Along with further protecting all Canadians, our government is also committed to responding to the needs of victims of crime, ensuring their voices are heard and their concerns are taken seriously within the justice system.
As I mentioned in my last appearance before this committee, our government has introduced an important piece of legislation, known as Sébastien's Law, to make the protection of society a primary goal of our youth criminal justice system. It would also give Canadians greater confidence that violent and repeat young offenders will be held accountable. It would simplify the rules to keep these offenders off the streets, and would require the courts to consider publishing the name of a violent young offender in individual circumstances when necessary to protect society.
Mr. Chairman, our government has reintroduced several pieces of legislation over the past couple of months, including measures to crack down on white-collar crime and fraud and increase justice for victims. Bill C-21 will amend the Criminal Code to provide tougher sentences for the criminals responsible, specifically a two-year mandatory jail term for fraud over $1 million, with a maximum term of 14 years in prison.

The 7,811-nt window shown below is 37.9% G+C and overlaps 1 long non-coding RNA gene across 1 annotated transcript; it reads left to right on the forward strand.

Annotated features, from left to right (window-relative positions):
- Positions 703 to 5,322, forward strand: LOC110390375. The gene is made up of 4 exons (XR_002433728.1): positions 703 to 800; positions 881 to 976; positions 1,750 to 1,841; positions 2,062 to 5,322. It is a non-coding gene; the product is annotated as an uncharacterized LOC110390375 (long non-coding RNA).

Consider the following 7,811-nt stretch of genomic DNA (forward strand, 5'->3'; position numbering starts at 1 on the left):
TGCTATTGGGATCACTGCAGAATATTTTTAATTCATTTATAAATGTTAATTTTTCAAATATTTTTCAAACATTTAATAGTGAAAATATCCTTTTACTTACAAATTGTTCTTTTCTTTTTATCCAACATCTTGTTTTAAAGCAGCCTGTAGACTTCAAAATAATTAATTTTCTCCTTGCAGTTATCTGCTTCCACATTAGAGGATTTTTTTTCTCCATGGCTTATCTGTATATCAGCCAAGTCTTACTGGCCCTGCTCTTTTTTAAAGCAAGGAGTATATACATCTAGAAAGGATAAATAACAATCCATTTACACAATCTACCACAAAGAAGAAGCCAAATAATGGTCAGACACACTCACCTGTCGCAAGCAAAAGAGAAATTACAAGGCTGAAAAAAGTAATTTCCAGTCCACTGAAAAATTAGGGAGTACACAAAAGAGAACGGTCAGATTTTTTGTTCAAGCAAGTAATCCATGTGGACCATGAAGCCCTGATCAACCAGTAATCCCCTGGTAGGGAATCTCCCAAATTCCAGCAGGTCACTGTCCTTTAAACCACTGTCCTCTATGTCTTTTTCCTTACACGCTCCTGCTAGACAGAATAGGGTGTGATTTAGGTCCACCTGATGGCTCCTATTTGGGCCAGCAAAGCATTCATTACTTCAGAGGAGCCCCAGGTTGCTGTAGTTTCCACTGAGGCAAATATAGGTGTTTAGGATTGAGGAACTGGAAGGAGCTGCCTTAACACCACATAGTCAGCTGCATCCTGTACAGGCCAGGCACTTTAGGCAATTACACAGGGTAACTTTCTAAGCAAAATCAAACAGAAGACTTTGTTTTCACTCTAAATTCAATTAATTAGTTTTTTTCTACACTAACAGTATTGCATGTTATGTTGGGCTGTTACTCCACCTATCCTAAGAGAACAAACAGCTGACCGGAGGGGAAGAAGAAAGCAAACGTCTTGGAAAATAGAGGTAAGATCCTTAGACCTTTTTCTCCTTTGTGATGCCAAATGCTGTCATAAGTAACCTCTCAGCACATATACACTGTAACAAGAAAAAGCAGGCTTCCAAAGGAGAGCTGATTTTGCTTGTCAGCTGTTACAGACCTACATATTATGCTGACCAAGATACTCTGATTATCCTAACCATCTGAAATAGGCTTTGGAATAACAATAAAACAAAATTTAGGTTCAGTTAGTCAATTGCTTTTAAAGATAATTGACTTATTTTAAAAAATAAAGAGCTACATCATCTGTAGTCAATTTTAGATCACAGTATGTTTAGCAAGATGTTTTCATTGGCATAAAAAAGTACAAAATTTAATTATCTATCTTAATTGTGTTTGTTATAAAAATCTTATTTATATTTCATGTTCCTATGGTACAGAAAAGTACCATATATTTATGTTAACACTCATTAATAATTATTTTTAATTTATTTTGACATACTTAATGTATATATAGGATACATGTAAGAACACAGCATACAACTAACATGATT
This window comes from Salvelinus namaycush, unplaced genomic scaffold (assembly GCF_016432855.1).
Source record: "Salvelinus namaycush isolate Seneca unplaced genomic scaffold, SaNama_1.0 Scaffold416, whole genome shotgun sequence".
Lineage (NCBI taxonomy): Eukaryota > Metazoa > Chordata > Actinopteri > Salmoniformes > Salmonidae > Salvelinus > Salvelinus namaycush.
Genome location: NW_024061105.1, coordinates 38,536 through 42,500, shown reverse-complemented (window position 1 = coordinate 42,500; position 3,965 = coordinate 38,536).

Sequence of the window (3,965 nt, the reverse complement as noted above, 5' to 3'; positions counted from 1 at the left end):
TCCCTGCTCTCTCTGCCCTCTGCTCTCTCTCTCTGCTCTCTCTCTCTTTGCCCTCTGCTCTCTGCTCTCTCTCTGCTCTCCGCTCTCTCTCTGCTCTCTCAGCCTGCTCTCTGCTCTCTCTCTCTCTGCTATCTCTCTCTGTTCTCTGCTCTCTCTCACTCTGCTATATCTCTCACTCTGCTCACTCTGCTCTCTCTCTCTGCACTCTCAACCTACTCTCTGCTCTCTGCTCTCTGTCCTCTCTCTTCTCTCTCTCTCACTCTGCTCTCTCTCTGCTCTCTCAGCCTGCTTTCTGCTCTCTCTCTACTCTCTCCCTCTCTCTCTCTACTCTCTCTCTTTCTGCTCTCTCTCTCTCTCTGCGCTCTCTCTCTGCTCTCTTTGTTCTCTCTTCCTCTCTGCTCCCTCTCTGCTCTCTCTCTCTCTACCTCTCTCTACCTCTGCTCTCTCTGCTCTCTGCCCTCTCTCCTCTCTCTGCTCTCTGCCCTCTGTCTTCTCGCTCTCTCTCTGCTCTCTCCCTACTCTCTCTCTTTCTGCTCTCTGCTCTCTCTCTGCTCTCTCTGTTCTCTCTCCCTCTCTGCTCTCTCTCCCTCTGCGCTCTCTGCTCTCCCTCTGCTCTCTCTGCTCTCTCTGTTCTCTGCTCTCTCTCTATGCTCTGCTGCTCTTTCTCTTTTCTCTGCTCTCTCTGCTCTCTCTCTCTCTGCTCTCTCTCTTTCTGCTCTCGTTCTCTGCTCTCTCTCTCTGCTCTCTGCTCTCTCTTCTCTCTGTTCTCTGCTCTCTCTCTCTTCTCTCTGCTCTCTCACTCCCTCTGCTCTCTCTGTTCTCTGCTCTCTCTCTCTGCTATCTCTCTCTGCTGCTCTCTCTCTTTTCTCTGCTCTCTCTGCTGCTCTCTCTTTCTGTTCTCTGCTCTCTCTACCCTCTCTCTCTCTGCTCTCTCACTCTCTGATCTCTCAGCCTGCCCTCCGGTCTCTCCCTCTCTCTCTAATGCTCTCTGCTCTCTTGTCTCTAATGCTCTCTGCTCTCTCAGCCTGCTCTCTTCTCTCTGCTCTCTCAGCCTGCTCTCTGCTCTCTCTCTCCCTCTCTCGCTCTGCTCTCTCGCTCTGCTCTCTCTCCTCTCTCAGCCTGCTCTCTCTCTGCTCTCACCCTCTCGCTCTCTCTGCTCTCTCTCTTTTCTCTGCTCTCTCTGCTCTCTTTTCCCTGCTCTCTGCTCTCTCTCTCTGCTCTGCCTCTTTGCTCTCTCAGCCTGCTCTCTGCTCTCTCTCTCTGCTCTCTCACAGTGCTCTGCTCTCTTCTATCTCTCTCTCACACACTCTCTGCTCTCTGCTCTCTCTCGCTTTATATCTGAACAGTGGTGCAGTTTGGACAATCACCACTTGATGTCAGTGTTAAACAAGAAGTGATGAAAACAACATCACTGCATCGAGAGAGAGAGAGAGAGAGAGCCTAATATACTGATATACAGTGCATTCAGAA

Because drugs are the currency of organized crime and gangs, we have also reintroduced legislation to amend the Controlled Drugs and Substances Act. This bill would impose mandatory sentences on drug producers and traffickers, specifically targeting the criminal enterprise of gangs and other violent criminal organizations.
Having this legislation passed would better protect communities and send a very clear message: if you produce and traffic drugs, if you run a grow op or a meth lab in residential neighbourhoods, if you threaten the safety of Canada's youth, you will serve jail time. Canadians should not be asked to tolerate criminal activity that attempts to flourish at the expense of law-abiding Canadians and those vulnerable to the lure of drugs.